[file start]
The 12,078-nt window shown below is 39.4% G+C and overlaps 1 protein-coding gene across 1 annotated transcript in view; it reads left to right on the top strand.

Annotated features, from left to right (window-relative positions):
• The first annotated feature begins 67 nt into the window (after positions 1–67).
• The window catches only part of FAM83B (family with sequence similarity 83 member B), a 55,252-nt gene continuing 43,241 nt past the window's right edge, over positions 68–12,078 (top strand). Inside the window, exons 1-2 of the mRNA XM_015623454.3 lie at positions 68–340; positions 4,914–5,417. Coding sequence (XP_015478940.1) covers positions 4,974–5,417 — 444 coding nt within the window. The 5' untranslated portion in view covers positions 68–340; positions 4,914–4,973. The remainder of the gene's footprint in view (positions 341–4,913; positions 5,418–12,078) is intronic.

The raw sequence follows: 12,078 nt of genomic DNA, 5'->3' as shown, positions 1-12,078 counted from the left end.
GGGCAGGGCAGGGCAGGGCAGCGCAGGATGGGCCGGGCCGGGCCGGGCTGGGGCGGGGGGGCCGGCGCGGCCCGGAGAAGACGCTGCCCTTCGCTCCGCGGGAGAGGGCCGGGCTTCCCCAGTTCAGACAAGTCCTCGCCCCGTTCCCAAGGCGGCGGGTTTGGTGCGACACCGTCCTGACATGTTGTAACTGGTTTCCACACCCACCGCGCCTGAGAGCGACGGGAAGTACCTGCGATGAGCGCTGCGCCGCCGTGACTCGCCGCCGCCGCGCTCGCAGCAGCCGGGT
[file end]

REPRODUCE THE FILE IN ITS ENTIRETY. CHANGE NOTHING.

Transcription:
The 12,078-nt window shown below is 39.4% G+C and overlaps 1 protein-coding gene across 1 annotated transcript in view; it reads left to right on the top strand.

Annotated features, from left to right (window-relative positions):
• The first annotated feature begins 67 nt into the window (after positions 1–67).
• The window catches only part of FAM83B (family with sequence similarity 83 member B), a 55,252-nt gene continuing 43,241 nt past the window's right edge, over positions 68–12,078 (top strand). Inside the window, exons 1-2 of the mRNA XM_015623454.3 lie at positions 68–340; positions 4,914–5,417. Coding sequence (XP_015478940.1) covers positions 4,974–5,417 — 444 coding nt within the window. The 5' untranslated portion in view covers positions 68–340; positions 4,914–4,973. The remainder of the gene's footprint in view (positions 341–4,913; positions 5,418–12,078) is intronic.

The raw sequence follows: 12,078 nt of genomic DNA, 5'->3' as shown, positions 1-12,078 counted from the left end.
GGGCAGGGCAGGGCAGGGCAGCGCAGGATGGGCCGGGCCGGGCCGGGCTGGGGCGGGGGGGCCGGCGCGGCCCGGAGAAGACGCTGCCCTTCGCTCCGCGGGAGAGGGCCGGGCTTCCCCAGTTCAGACAAGTCCTCGCCCCGTTCCCAAGGCGGCGGGTTTGGTGCGACACCGTCCTGACATGTTGTAACTGGTTTCCACACCCACCGCGCCTGAGAGCGACGGGAAGTACCTGCGATGAGCGCTGCGCCGCCGTGACTCGCCGCCGCCGCGCTCGCAGCAGCCGGGT